Last modified on 25 May 2014, at 17:23

screwy

EnglishEdit

EtymologyEdit

1820, original meaning “tipsy, slightly drunk;” meaning “crazy, ridiculous” first recorded 1887.

PronunciationEdit

AdjectiveEdit

screwy (comparative screwier, superlative screwiest)

  1. (informal) Crazy; silly; ridiculous; insane; demented; unreasonable.
    That's a screwy idea; I am not going to fly all the way to Antarctica just to see a penguin!
  2. (archaic, informal) Tipsy; slightly drunk.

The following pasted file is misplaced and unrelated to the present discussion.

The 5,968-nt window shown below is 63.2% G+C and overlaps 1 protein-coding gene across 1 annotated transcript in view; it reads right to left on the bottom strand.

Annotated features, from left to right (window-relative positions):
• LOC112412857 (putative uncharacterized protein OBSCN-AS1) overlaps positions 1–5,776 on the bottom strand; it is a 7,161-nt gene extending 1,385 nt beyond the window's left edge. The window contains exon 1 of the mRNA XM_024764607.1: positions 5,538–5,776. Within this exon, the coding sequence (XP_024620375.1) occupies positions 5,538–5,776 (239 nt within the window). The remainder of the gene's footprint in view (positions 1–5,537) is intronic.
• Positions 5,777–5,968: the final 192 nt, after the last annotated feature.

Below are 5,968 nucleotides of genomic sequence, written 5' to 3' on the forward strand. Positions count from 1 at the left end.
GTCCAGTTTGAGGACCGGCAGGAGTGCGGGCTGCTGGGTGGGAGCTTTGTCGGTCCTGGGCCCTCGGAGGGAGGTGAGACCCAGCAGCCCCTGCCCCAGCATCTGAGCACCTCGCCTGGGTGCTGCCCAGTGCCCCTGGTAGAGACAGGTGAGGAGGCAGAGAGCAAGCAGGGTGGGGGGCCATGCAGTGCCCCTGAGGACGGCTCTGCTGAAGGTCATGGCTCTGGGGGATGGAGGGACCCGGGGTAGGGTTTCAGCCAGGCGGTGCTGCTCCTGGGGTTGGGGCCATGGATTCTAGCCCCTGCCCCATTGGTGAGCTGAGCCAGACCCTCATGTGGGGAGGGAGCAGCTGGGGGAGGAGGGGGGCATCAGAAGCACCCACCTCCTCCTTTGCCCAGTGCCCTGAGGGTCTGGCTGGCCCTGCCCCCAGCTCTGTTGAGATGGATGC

QuotationsEdit

  • 1840, Hal of the West. Brilliant run with the Puckeridge hounds. The Sporting Magazine. March, 1840. Vol XX, No 119. p383
    " I saw my hearty out of the yard, with his pink peeping out of his Macintosh, on his screwy old black horse, and I heard from my fair waiter that he had been vaunting that he would lick us all into fits."
  • 1868, Memorials of a theological college. London: Houlston & Wright. 1868. p9
    "A tipsy man," said Spearman, "is generally noisy ; and I confess I was screwy on Wednesday."
  • 1877, Edward Peacock, English Dialect Society. A glossary of words used in the wapentakes of Manley and Corringham. London: Trubner & Co. 1877. p120
    "Screwy [skroo'i], adj. mean ; stingy ; parsimonious. Alto, slightly intoxicated."

Related termsEdit